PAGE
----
Deck railing: pay attention to the rules

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TimberTech Radiace® railing system

Regulations and codes are a pain in the neck for builders. But they are necessary, and some of them are really important to make your house a safer place to live. Deck railing codes are really important, and remember them when building your deck (if you are not using a contractor)

All decks higher than 30″ above grade must have a guardrail. But if your deck is lower than 30″ and you would like to install a railing system you must still meet code requirements. The International Residential Code (IRC) for single family houses requires guardrails to be at lest 36″ in height measured from the deck surface to the top of the rail. You are allowed to build taller guardrails as long as they conform to all other requirements stated in the code (click here to check all code recommendation for deck construction).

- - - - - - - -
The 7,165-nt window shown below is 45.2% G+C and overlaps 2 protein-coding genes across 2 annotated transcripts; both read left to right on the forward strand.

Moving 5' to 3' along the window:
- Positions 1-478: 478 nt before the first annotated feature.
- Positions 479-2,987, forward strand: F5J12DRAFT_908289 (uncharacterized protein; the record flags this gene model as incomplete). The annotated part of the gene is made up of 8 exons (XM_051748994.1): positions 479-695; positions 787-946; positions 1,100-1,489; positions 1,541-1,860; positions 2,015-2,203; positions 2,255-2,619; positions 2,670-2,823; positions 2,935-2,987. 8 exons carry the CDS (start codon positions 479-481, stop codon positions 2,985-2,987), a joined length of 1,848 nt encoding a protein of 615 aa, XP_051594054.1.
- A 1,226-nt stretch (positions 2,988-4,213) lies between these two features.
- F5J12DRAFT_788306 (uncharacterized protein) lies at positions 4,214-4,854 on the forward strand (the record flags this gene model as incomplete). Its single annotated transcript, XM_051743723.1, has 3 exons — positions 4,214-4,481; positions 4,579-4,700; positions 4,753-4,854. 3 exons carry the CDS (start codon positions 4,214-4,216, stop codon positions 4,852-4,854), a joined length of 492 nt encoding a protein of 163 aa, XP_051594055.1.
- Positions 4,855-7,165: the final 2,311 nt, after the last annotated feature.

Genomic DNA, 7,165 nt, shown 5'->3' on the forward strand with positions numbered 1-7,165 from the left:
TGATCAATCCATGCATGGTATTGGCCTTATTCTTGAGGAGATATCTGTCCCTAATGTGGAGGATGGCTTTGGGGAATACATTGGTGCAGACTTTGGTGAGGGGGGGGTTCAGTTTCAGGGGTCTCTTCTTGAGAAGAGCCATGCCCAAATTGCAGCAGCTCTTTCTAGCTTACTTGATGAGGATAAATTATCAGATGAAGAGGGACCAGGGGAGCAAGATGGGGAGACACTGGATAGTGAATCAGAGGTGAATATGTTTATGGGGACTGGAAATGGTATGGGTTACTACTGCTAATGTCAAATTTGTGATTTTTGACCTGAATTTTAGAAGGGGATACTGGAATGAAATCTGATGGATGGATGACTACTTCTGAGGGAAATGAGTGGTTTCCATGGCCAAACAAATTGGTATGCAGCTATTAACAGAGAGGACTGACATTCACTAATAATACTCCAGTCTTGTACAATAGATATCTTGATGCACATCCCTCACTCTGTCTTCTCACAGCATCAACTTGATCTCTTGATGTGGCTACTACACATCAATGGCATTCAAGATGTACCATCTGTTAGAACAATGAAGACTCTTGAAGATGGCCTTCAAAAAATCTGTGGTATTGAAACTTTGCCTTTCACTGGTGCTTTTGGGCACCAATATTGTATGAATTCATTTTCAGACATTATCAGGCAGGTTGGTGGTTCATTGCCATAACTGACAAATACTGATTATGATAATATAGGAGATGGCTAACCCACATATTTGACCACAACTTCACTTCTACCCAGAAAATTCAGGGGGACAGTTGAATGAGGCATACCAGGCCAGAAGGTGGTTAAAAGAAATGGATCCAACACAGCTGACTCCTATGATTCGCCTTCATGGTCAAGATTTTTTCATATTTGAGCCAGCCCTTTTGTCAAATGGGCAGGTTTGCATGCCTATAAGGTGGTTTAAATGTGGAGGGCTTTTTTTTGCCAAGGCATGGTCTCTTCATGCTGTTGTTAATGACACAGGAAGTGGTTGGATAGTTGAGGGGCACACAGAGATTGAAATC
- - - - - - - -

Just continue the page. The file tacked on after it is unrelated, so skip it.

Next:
Deck Cantilevers

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Instead of putting a girder at the end of the joists, you’ll need a beam under the joists, so they can extend past that support. This framing style is called post and beam, and the overhang is a cantilever. If you would like to have a a cantilever deck the code have the rules in Section R507.5. Deck joists can cantilever up to 1/4 of the joist span. But you’ll notice when you look at the portion of the span table for joists with cantilevers that the joist span for decks with a cantilever is often less than the span for the same sized joist without cantilevers. The next subsection requires that solid blocking is required over the beam when there is a cantilever.

Even if your local code jurisdiction hasn’t adopted the 2015 IRC, most building officials will look favorably on an ICC sanctioned code provision. So run the table by your building official for approval before using it. And stick with a builder or contractor that understand the rules and local codes, of course.

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